So what is an ox? Simply put, an ox is just a bovine that’s been trained to work. There is not any “ox breed,” though depending on who you ask, some cattle breeds do make better oxen than others. At one time, oxen were once the most common work animals used in the South.
The advantages of oxen are often eclipsed by the perception that draft animals are out-dated. But there are advantages and disadvantages to both tractors and oxen. Oxen require training and a slightly different skill-set than tractors, tractors start with a key and certainly provide more power. But oxen provide fertility, better traction, and can get to areas where tractors cannot. Oxen do not compact the soil, are much cheaper than tractors, offset their own carbon emissions, and are fueled by grass. Oxen are perfect for the small farm.
Moses & Aaron
Moses (left) Aaron (right)
Thanks to a 2020 fundraising campaign, we were able to bring on a team of Pineywoods steers to train as oxen. And they’re well on their way!
Even by the 1890s, oxen made up nearly one third of all draft animals in the South. Southern ox driving has its own distinct style and breeds, both of which are in danger of being lost forever.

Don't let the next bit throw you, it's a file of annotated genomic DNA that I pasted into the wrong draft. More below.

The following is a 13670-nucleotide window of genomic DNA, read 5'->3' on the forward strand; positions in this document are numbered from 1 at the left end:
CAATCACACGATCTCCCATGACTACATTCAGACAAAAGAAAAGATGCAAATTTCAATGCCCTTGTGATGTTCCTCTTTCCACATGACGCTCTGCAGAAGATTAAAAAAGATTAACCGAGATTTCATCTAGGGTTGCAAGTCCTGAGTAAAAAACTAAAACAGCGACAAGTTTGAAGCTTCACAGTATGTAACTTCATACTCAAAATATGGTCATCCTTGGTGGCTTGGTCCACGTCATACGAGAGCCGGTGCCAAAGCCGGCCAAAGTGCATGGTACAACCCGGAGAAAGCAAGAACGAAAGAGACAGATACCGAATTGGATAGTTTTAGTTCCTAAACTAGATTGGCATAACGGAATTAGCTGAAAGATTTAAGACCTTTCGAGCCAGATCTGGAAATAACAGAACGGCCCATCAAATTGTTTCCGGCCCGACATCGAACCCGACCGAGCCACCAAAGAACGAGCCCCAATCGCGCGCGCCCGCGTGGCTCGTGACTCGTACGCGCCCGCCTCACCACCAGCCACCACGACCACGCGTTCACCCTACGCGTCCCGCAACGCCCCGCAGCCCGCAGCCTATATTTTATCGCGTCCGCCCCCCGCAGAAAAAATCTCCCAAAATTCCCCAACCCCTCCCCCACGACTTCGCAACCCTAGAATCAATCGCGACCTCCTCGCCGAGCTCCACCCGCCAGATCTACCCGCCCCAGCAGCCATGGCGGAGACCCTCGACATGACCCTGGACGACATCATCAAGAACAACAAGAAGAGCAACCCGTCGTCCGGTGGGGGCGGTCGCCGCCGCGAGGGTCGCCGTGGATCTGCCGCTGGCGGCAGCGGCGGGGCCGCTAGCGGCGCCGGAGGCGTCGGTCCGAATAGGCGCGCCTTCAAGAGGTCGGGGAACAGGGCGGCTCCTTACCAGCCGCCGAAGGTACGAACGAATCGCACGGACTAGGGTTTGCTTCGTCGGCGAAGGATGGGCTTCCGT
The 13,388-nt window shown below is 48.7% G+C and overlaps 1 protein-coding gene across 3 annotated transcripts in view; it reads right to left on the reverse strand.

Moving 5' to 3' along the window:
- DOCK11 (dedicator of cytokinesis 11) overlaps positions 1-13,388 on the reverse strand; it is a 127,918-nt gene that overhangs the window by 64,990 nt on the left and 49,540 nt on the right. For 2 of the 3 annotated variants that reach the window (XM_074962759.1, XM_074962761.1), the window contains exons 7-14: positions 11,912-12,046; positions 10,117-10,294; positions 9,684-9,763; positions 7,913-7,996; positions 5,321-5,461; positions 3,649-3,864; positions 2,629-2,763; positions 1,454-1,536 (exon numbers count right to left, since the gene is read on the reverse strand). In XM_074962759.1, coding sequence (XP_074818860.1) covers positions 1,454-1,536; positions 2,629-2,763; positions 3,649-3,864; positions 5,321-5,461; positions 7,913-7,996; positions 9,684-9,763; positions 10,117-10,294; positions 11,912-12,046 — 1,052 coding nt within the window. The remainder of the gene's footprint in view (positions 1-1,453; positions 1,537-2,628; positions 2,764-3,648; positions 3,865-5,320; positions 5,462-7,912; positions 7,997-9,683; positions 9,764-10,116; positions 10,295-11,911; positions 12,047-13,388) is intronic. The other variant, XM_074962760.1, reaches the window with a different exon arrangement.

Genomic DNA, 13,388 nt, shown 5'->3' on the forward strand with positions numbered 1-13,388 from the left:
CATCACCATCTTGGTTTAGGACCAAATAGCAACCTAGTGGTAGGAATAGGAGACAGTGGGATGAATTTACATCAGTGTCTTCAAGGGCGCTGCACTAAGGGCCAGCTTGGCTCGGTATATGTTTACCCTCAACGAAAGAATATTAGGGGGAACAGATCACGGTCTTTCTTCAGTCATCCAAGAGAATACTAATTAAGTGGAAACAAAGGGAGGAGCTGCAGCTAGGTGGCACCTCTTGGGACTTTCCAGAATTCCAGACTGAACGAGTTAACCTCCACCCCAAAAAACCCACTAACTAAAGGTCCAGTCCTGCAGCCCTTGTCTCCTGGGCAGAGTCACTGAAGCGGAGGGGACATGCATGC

Today, oxen use has all but disappeared everywhere in the US except New England, where competition leagues and continued small scale agriculture have kept the traditions alive. Feed the People Farms was delighted to take place in the 2021 University of New Hampshire’s Oxen and Teamster Survey of the U.S.; the first Oxen survey since 1890; giving us a the first data on oxen use in over 100 years!
In 2020, Slim received a scholarship to attend oxen basics training from Tillers International, who provide draft animal training for working farmers all over the world. In November 2020, Moses and Aaron were purchased from R&R Farms in Sylacauga, AL and brought back to the farm to begin their training.
Moses and Aaron were one-year-old when they began their training in 2020. Training oxen takes patience and diligence, but it pays off down the road. At full size, Pineywoods steers can reach 1200 lbs each, and one team can pull over one ton.
A Southern Tradition
Pineywoods cattle are now endangered, but for 400 years until the mid-20th century they roamed many of the woodlands in the South, and were famed for their beef, dairy, and work abilities.